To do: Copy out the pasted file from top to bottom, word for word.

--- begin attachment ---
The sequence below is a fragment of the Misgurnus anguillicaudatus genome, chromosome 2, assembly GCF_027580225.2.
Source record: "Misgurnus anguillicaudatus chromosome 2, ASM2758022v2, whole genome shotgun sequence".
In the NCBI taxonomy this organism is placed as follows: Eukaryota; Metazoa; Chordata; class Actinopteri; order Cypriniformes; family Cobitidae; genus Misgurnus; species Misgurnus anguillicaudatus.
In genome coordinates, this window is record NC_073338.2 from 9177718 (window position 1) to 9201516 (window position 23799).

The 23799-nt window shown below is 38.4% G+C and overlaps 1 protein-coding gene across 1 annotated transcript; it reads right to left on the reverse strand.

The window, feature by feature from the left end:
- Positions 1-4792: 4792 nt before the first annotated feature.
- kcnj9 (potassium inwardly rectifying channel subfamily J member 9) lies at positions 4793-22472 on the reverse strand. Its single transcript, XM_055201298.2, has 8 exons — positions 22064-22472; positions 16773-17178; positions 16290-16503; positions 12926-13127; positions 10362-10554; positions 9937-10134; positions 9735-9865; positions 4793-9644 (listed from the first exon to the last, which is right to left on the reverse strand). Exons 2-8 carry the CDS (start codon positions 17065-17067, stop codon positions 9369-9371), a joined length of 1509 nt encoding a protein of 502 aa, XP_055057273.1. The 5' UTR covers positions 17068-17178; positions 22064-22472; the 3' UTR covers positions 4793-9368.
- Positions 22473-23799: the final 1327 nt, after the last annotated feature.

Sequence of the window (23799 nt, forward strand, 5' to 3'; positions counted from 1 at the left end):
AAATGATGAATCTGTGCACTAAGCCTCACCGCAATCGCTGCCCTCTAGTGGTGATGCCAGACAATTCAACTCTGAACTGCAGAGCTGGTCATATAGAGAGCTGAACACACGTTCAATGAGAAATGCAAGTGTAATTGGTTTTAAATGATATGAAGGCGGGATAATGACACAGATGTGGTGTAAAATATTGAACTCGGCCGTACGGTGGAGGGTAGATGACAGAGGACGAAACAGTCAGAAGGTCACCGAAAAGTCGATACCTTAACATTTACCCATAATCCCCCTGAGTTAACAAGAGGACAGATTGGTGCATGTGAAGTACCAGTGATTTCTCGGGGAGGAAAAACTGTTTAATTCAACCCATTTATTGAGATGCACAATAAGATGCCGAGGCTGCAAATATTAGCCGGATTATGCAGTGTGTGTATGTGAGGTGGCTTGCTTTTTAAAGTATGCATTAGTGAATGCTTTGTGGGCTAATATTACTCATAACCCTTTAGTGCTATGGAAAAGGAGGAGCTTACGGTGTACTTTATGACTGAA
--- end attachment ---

The sequence below is a fragment of the Misgurnus anguillicaudatus genome, chromosome 2, assembly GCF_027580225.2.
Source record: "Misgurnus anguillicaudatus chromosome 2, ASM2758022v2, whole genome shotgun sequence".
In the NCBI taxonomy this organism is placed as follows: Eukaryota; Metazoa; Chordata; class Actinopteri; order Cypriniformes; family Cobitidae; genus Misgurnus; species Misgurnus anguillicaudatus.
In genome coordinates, this window is record NC_073338.2 from 9177718 (window position 1) to 9201516 (window position 23799).

The 23799-nt window shown below is 38.4% G+C and overlaps 1 protein-coding gene across 1 annotated transcript; it reads right to left on the reverse strand.

The window, feature by feature from the left end:
- Positions 1-4792: 4792 nt before the first annotated feature.
- kcnj9 (potassium inwardly rectifying channel subfamily J member 9) lies at positions 4793-22472 on the reverse strand. Its single transcript, XM_055201298.2, has 8 exons — positions 22064-22472; positions 16773-17178; positions 16290-16503; positions 12926-13127; positions 10362-10554; positions 9937-10134; positions 9735-9865; positions 4793-9644 (listed from the first exon to the last, which is right to left on the reverse strand). Exons 2-8 carry the CDS (start codon positions 17065-17067, stop codon positions 9369-9371), a joined length of 1509 nt encoding a protein of 502 aa, XP_055057273.1. The 5' UTR covers positions 17068-17178; positions 22064-22472; the 3' UTR covers positions 4793-9368.
- Positions 22473-23799: the final 1327 nt, after the last annotated feature.

Sequence of the window (23799 nt, forward strand, 5' to 3'; positions counted from 1 at the left end):
AAATGATGAATCTGTGCACTAAGCCTCACCGCAATCGCTGCCCTCTAGTGGTGATGCCAGACAATTCAACTCTGAACTGCAGAGCTGGTCATATAGAGAGCTGAACACACGTTCAATGAGAAATGCAAGTGTAATTGGTTTTAAATGATATGAAGGCGGGATAATGACACAGATGTGGTGTAAAATATTGAACTCGGCCGTACGGTGGAGGGTAGATGACAGAGGACGAAACAGTCAGAAGGTCACCGAAAAGTCGATACCTTAACATTTACCCATAATCCCCCTGAGTTAACAAGAGGACAGATTGGTGCATGTGAAGTACCAGTGATTTCTCGGGGAGGAAAAACTGTTTAATTCAACCCATTTATTGAGATGCACAATAAGATGCCGAGGCTGCAAATATTAGCCGGATTATGCAGTGTGTGTATGTGAGGTGGCTTGCTTTTTAAAGTATGCATTAGTGAATGCTTTGTGGGCTAATATTACTCATAACCCTTTAGTGCTATGGAAAAGGAGGAGCTTACGGTGTACTTTATGACTGAA